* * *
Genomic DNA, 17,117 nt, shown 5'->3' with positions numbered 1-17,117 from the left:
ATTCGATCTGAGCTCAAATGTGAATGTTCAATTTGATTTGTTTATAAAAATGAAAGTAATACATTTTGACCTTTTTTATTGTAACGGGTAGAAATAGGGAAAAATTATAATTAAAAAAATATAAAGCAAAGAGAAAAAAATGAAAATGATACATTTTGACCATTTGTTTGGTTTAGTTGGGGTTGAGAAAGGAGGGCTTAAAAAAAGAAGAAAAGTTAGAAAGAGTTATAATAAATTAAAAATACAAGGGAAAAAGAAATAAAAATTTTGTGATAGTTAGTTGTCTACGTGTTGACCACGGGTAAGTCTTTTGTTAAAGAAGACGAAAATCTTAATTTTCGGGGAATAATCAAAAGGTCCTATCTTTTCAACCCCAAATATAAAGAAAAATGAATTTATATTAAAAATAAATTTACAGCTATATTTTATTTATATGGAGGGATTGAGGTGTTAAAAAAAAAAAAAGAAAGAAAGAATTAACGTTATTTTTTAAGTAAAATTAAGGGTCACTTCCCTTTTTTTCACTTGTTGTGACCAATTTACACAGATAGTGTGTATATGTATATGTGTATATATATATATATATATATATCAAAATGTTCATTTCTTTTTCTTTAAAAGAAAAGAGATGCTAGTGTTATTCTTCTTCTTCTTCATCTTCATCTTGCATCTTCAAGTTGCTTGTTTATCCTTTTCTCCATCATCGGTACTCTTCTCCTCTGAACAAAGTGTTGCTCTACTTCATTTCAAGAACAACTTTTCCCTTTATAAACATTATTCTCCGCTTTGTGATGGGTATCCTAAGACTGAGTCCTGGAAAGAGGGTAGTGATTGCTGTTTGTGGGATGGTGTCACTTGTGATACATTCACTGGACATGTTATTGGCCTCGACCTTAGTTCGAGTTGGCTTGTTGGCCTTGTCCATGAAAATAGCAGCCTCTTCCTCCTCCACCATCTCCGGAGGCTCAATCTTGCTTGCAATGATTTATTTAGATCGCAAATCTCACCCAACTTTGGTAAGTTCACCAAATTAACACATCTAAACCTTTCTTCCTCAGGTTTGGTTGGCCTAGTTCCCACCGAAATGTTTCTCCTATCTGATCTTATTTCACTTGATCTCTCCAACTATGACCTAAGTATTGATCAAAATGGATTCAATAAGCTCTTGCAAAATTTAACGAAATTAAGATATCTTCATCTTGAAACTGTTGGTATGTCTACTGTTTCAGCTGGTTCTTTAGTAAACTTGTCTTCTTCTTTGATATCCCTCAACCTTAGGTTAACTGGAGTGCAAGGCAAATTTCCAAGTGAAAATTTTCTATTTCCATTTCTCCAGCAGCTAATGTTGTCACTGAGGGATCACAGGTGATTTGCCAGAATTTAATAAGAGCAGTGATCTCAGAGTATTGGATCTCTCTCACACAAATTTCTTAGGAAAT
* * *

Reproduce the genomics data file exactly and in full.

Genomic DNA, 17,117 nt, shown 5'->3' with positions numbered 1-17,117 from the left:
ATTCGATCTGAGCTCAAATGTGAATGTTCAATTTGATTTGTTTATAAAAATGAAAGTAATACATTTTGACCTTTTTTATTGTAACGGGTAGAAATAGGGAAAAATTATAATTAAAAAAATATAAAGCAAAGAGAAAAAAATGAAAATGATACATTTTGACCATTTGTTTGGTTTAGTTGGGGTTGAGAAAGGAGGGCTTAAAAAAAGAAGAAAAGTTAGAAAGAGTTATAATAAATTAAAAATACAAGGGAAAAAGAAATAAAAATTTTGTGATAGTTAGTTGTCTACGTGTTGACCACGGGTAAGTCTTTTGTTAAAGAAGACGAAAATCTTAATTTTCGGGGAATAATCAAAAGGTCCTATCTTTTCAACCCCAAATATAAAGAAAAATGAATTTATATTAAAAATAAATTTACAGCTATATTTTATTTATATGGAGGGATTGAGGTGTTAAAAAAAAAAAAAGAAAGAAAGAATTAACGTTATTTTTTAAGTAAAATTAAGGGTCACTTCCCTTTTTTTCACTTGTTGTGACCAATTTACACAGATAGTGTGTATATGTATATGTGTATATATATATATATATATATATCAAAATGTTCATTTCTTTTTCTTTAAAAGAAAAGAGATGCTAGTGTTATTCTTCTTCTTCTTCATCTTCATCTTGCATCTTCAAGTTGCTTGTTTATCCTTTTCTCCATCATCGGTACTCTTCTCCTCTGAACAAAGTGTTGCTCTACTTCATTTCAAGAACAACTTTTCCCTTTATAAACATTATTCTCCGCTTTGTGATGGGTATCCTAAGACTGAGTCCTGGAAAGAGGGTAGTGATTGCTGTTTGTGGGATGGTGTCACTTGTGATACATTCACTGGACATGTTATTGGCCTCGACCTTAGTTCGAGTTGGCTTGTTGGCCTTGTCCATGAAAATAGCAGCCTCTTCCTCCTCCACCATCTCCGGAGGCTCAATCTTGCTTGCAATGATTTATTTAGATCGCAAATCTCACCCAACTTTGGTAAGTTCACCAAATTAACACATCTAAACCTTTCTTCCTCAGGTTTGGTTGGCCTAGTTCCCACCGAAATGTTTCTCCTATCTGATCTTATTTCACTTGATCTCTCCAACTATGACCTAAGTATTGATCAAAATGGATTCAATAAGCTCTTGCAAAATTTAACGAAATTAAGATATCTTCATCTTGAAACTGTTGGTATGTCTACTGTTTCAGCTGGTTCTTTAGTAAACTTGTCTTCTTCTTTGATATCCCTCAACCTTAGGTTAACTGGAGTGCAAGGCAAATTTCCAAGTGAAAATTTTCTATTTCCATTTCTCCAGCAGCTAATGTTGTCACTGAGGGATCACAGGTGATTTGCCAGAATTTAATAAGAGCAGTGATCTCAGAGTATTGGATCTCTCTCACACAAATTTCTTAGGAAAT